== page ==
Explore Program FAQ’s
I love answering your questions, especially about new experiences where I can help provide some insider’s help! These are the questions I’ve received in the past, and maybe are the same ones you have too. Feel free to ask any new ones on the Explore page and I will try to answer them all as quickly as I can 🙂
Living with a Host Family
Are host families required to speak French or not?
Yes. Officially, the host families are not allowed to speak any English for the entire duration of your stay, just as the students aren’t.
Did you find that your host family was patient and interested in your French language?
Yes! I do think that it’s important to remember that being a host family is voluntary, so these families know what they are agreeing to and they WANT to share their language and culture with you! Also, they understand that you are learning the language, so they can better help you grasp new words and build up your confidence. If I didn’t know the word for something, in the residences I could “cheat” and just say it in English and everyone knew what I meant. In my host family, I had to describe the item to them and figure out what the actual word was. It was really helpful for my fluency with those little words you use daily. It was more that just speaking French. I was really living it
Are there more activities for students staying in residence vs. host family?
The Explore activities are offered to everyone, regardless of fluency or where you choose to stay. There weren’t any just for host families and just for residence students, although some host families included their students on family day trips. Some are included in the program free of charge. Others are optional and may have a small cost involved. The optional ones usually take place on weekends, while the included ones are in the evenings during the week (if they are local) or maybe on a Saturday if they are a day trip like going to the zoo or something.
You mentioned meals, do students staying with a host family eat lunch at the cafeteria or bring a lunch?
Breakfast: Host families provided breakfast; I ate croissants, toast, fruit, homemade pastries, coffee/tea, milk/juice. We had eggs and bacon once too. Residence students ate in the cafeteria; I heard they ate baguettes and fruit a lot, but I don’t know what else.
Lunch: We all ate lunch together. There would be a menu and we could choose 5 items off the menu, so usually an entrée, side, drink, dessert and salad. But maybe you needed two drinks, or you wanted to substitute your side for another dessert, etc. There were a lot of options for all dietary restrictions.
Dinner: Host families provided dinner; I ate a lot of yummy, homemade, local foods like tortière. I also helped my host mom cook once which I really enjoyed. Residence students ate once again in the cafeteria.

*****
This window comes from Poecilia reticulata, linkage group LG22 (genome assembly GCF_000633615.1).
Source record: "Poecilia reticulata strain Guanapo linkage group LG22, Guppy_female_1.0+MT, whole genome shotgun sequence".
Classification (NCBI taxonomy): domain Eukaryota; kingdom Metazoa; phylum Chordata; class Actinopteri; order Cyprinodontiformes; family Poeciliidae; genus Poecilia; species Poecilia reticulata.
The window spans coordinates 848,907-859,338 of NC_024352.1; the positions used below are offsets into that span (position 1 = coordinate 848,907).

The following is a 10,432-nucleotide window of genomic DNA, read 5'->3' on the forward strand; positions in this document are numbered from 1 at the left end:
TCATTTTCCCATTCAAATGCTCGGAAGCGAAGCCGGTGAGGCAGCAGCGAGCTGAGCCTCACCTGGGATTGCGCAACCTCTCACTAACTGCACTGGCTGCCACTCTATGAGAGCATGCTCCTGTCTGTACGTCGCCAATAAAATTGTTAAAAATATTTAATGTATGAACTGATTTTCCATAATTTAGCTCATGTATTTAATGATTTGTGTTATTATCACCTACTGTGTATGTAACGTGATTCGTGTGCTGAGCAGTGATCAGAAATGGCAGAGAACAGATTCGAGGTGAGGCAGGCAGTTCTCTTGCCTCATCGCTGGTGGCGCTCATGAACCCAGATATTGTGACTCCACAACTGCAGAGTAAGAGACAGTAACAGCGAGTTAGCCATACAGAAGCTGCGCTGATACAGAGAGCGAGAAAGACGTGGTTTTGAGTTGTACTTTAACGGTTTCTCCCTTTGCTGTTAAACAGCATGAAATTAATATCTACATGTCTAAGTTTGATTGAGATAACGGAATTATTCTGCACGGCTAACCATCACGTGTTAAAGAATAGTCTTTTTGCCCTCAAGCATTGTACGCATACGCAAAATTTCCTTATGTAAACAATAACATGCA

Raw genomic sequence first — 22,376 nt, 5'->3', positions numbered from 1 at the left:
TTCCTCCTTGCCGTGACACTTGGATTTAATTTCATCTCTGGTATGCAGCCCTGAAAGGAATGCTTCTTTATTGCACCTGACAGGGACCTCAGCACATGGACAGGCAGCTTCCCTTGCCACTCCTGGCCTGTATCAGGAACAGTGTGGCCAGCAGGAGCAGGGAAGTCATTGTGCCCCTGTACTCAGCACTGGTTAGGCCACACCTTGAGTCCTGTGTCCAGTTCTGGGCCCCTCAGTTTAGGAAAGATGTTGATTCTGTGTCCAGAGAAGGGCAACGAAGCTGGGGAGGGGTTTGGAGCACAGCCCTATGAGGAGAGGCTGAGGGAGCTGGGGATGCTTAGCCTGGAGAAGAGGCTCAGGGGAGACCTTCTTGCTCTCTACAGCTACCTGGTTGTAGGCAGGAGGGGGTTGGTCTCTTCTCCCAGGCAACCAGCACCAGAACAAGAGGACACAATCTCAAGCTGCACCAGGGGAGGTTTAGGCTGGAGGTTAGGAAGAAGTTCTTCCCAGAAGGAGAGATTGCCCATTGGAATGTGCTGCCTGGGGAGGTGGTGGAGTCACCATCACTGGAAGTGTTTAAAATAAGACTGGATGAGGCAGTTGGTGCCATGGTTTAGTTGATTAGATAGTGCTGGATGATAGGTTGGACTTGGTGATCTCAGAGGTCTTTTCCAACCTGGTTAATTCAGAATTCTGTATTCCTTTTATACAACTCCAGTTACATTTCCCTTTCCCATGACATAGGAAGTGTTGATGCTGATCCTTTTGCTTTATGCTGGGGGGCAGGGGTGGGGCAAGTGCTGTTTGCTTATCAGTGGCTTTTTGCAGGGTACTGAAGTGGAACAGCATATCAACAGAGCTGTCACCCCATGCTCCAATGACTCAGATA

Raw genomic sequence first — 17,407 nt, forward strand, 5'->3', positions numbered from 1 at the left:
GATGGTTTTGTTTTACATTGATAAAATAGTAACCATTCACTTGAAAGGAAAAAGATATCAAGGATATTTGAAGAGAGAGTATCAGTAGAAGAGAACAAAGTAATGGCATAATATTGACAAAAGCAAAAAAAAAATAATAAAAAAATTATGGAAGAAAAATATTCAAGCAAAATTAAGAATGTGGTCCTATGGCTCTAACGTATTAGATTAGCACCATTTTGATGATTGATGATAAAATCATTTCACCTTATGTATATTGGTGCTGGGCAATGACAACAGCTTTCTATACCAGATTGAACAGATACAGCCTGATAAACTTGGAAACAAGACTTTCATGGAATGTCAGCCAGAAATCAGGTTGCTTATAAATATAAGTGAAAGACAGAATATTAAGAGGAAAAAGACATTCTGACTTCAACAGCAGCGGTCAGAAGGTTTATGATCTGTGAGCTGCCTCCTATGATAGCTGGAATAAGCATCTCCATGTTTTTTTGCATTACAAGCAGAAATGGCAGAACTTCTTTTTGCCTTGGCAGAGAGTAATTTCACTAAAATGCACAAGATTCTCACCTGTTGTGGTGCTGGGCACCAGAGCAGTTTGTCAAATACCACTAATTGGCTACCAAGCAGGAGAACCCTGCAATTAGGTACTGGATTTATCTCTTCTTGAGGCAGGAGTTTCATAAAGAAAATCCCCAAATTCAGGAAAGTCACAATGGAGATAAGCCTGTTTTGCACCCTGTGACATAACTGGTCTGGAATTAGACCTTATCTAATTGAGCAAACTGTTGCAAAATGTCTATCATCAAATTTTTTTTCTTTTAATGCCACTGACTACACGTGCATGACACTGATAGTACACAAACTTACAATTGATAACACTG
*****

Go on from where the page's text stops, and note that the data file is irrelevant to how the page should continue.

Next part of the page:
On Weekends: Host families were in charge of all meals on weekends; if you had a trip or activity that day, they would pack a lunch for you. Residence students were on their own for meals; they were given an allowance of $40 a week and had to cook for themselves.
Did you feel left out because you were away from campus?
Not at all. In my experience, all host families were either given two or more students (one took on four guys!) or they had teenaged/young adult children of their own living at home. I can’t think of anyone who was put with a host family where no one was close to their age. Plus, you will be spending most of your days in class with all of the students and most nights and weekends you will be out with them too. So I didn’t feel left out or on my own at all.
Is it common for host families to host more than one student?
Yes, most host families took on two students. One brave young couple with a newborn took on three girls without any problems and the girls absolutely adored their family. The couple were in their early 20’s, so sometimes the hosts are closer to your own age than to your parent’s age. Another family took on four guys and they also had two teenaged sons of their own! So you aren’t likely to be alone.
Did you find that you were able to see more of the city because you stayed at a host family?
Yes. I feel that having stayed with a host family, I “lived” there, as opposed to being on a “prolonged holiday”. On days or evenings that I had nothing going on, my host mom took us out on activities, like one time we visited her daughter who had a horse farm. So I saw more local life and was actually able to do some things the residence students did not get to do! My host mom was also a great source for local secrets and the “bests” of the city, which I maybe would not have known otherwise. Host families are not in the little university bubble, so you actually do have to mingle with the locals (even if you just say high to the mailman), and you really do feel like this is “your city” too.